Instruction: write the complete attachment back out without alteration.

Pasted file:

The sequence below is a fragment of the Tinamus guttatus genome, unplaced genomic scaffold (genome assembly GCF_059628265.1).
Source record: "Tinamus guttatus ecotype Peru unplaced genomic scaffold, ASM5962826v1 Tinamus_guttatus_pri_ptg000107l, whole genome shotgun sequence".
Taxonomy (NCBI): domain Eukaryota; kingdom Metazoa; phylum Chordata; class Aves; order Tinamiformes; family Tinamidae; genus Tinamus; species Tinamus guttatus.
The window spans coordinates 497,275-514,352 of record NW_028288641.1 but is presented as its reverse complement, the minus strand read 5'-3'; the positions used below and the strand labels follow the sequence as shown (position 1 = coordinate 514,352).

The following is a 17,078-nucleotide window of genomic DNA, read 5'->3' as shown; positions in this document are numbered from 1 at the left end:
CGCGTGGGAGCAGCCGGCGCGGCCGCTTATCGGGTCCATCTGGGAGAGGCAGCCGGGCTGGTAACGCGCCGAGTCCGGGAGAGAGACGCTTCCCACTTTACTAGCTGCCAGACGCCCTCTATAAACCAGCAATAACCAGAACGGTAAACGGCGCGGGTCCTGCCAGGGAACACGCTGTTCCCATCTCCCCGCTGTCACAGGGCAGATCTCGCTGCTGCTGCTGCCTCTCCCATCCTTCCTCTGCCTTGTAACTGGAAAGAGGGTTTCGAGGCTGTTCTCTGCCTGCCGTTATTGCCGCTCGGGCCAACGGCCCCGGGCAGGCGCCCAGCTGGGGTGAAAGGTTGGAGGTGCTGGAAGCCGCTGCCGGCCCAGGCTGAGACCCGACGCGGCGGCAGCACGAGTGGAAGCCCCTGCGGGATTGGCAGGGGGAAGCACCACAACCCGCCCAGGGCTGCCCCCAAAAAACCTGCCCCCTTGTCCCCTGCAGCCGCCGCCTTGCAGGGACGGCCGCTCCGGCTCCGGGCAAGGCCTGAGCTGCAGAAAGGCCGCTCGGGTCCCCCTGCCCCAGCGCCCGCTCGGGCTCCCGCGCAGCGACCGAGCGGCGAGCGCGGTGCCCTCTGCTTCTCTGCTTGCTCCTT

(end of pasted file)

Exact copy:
The sequence below is a fragment of the Tinamus guttatus genome, unplaced genomic scaffold (genome assembly GCF_059628265.1).
Source record: "Tinamus guttatus ecotype Peru unplaced genomic scaffold, ASM5962826v1 Tinamus_guttatus_pri_ptg000107l, whole genome shotgun sequence".
Taxonomy (NCBI): domain Eukaryota; kingdom Metazoa; phylum Chordata; class Aves; order Tinamiformes; family Tinamidae; genus Tinamus; species Tinamus guttatus.
The window spans coordinates 497,275-514,352 of record NW_028288641.1 but is presented as its reverse complement, the minus strand read 5'-3'; the positions used below and the strand labels follow the sequence as shown (position 1 = coordinate 514,352).

The following is a 17,078-nucleotide window of genomic DNA, read 5'->3' as shown; positions in this document are numbered from 1 at the left end:
CGCGTGGGAGCAGCCGGCGCGGCCGCTTATCGGGTCCATCTGGGAGAGGCAGCCGGGCTGGTAACGCGCCGAGTCCGGGAGAGAGACGCTTCCCACTTTACTAGCTGCCAGACGCCCTCTATAAACCAGCAATAACCAGAACGGTAAACGGCGCGGGTCCTGCCAGGGAACACGCTGTTCCCATCTCCCCGCTGTCACAGGGCAGATCTCGCTGCTGCTGCTGCCTCTCCCATCCTTCCTCTGCCTTGTAACTGGAAAGAGGGTTTCGAGGCTGTTCTCTGCCTGCCGTTATTGCCGCTCGGGCCAACGGCCCCGGGCAGGCGCCCAGCTGGGGTGAAAGGTTGGAGGTGCTGGAAGCCGCTGCCGGCCCAGGCTGAGACCCGACGCGGCGGCAGCACGAGTGGAAGCCCCTGCGGGATTGGCAGGGGGAAGCACCACAACCCGCCCAGGGCTGCCCCCAAAAAACCTGCCCCCTTGTCCCCTGCAGCCGCCGCCTTGCAGGGACGGCCGCTCCGGCTCCGGGCAAGGCCTGAGCTGCAGAAAGGCCGCTCGGGTCCCCCTGCCCCAGCGCCCGCTCGGGCTCCCGCGCAGCGACCGAGCGGCGAGCGCGGTGCCCTCTGCTTCTCTGCTTGCTCCTT